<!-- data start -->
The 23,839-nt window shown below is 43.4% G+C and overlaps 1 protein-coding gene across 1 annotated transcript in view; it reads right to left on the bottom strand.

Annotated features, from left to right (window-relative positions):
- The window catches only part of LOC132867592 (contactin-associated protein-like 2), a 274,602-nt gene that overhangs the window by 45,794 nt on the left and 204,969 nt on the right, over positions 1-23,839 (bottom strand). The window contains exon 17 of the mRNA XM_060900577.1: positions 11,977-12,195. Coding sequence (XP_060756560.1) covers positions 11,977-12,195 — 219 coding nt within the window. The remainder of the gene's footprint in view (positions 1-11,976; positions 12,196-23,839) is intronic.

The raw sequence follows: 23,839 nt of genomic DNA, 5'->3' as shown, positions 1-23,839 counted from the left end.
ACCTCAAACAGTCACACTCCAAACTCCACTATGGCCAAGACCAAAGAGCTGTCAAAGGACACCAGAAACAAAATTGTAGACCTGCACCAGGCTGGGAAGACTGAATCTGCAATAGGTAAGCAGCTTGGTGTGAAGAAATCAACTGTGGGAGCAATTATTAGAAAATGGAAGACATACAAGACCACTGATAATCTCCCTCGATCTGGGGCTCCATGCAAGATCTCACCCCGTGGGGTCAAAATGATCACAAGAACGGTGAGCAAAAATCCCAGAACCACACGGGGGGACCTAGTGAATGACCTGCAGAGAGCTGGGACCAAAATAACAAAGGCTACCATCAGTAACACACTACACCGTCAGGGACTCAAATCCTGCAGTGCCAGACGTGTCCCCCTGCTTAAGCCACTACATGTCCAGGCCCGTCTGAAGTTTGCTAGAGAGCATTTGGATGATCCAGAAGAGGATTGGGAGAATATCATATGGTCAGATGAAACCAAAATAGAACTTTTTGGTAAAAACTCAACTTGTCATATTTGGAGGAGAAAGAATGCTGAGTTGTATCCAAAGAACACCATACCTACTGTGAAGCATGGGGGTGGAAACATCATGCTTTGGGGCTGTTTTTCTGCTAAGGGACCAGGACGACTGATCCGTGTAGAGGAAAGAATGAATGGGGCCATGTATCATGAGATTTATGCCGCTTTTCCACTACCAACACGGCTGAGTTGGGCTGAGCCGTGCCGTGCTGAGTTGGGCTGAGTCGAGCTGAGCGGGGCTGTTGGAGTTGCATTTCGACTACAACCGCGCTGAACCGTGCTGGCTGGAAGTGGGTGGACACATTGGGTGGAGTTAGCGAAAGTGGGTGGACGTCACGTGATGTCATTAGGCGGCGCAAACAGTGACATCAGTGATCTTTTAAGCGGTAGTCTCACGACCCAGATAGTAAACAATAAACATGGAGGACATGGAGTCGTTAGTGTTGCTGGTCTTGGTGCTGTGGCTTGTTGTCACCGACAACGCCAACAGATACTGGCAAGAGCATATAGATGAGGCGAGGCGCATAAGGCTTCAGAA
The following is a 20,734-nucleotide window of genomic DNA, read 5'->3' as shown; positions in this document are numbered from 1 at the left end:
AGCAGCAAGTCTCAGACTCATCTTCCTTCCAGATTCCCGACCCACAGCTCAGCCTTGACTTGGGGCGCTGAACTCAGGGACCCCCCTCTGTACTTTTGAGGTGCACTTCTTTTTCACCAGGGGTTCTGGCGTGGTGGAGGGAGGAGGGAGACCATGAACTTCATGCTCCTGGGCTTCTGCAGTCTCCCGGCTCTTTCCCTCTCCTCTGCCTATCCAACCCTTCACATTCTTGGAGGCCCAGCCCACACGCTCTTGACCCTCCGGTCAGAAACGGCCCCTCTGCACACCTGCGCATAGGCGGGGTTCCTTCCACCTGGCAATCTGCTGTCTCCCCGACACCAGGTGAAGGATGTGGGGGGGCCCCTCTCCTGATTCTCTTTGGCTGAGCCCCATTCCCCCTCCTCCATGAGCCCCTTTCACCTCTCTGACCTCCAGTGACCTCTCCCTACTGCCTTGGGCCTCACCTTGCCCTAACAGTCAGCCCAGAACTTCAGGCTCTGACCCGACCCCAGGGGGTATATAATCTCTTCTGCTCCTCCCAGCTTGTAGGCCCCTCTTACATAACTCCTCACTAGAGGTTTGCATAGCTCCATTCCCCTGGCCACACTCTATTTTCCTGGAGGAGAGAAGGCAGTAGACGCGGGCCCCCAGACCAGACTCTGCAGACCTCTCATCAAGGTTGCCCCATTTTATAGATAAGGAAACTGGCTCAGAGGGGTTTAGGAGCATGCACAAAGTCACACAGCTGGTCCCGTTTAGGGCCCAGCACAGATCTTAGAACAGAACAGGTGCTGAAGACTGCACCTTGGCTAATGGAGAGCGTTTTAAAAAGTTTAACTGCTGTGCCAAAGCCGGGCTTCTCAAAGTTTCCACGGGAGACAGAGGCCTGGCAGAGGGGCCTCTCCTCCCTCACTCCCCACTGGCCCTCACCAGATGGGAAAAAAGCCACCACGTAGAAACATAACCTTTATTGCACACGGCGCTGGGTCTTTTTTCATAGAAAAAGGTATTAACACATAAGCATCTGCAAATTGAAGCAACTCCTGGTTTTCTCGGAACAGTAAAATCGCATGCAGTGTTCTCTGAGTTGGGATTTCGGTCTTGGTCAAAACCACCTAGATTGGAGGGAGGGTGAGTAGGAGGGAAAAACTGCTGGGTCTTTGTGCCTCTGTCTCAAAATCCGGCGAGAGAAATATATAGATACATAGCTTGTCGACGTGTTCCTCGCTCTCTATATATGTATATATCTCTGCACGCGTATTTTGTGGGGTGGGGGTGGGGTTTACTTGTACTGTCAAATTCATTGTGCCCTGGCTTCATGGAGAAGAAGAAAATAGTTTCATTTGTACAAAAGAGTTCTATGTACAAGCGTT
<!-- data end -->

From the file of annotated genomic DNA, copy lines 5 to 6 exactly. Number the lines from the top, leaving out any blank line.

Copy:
ACCTCAAACAGTCACACTCCAAACTCCACTATGGCCAAGACCAAAGAGCTGTCAAAGGACACCAGAAACAAAATTGTAGACCTGCACCAGGCTGGGAAGACTGAATCTGCAATAGGTAAGCAGCTTGGTGTGAAGAAATCAACTGTGGGAGCAATTATTAGAAAATGGAAGACATACAAGACCACTGATAATCTCCCTCGATCTGGGGCTCCATGCAAGATCTCACCCCGTGGGGTCAAAATGATCACAAGAACGGTGAGCAAAAATCCCAGAACCACACGGGGGGACCTAGTGAATGACCTGCAGAGAGCTGGGACCAAAATAACAAAGGCTACCATCAGTAACACACTACACCGTCAGGGACTCAAATCCTGCAGTGCCAGACGTGTCCCCCTGCTTAAGCCACTACATGTCCAGGCCCGTCTGAAGTTTGCTAGAGAGCATTTGGATGATCCAGAAGAGGATTGGGAGAATATCATATGGTCAGATGAAACCAAAATAGAACTTTTTGGTAAAAACTCAACTTGTCATATTTGGAGGAGAAAGAATGCTGAGTTGTATCCAAAGAACACCATACCTACTGTGAAGCATGGGGGTGGAAACATCATGCTTTGGGGCTGTTTTTCTGCTAAGGGACCAGGACGACTGATCCGTGTAGAGGAAAGAATGAATGGGGCCATGTATCATGAGATTTATGCCGCTTTTCCACTACCAACACGGCTGAGTTGGGCTGAGCCGTGCCGTGCTGAGTTGGGCTGAGTCGAGCTGAGCGGGGCTGTTGGAGTTGCATTTCGACTACAACCGCGCTGAACCGTGCTGGCTGGAAGTGGGTGGACACATTGGGTGGAGTTAGCGAAAGTGGGTGGACGTCACGTGATGTCATTAGGCGGCGCAAACAGTGACATCAGTGATCTTTTAAGCGGTAGTCTCACGACCCAGATAGTAAACAATAAACATGGAGGACATGGAGTCGTTAGTGTTGCTGGTCTTGGTGCTGTGGCTTGTTGTCACCGACAACGCCAACAGATACTGGCAAGAGCATATAGATGAGGCGAGGCGCATAAGGCTTCAGAA
The following is a 20,734-nucleotide window of genomic DNA, read 5'->3' as shown; positions in this document are numbered from 1 at the left end: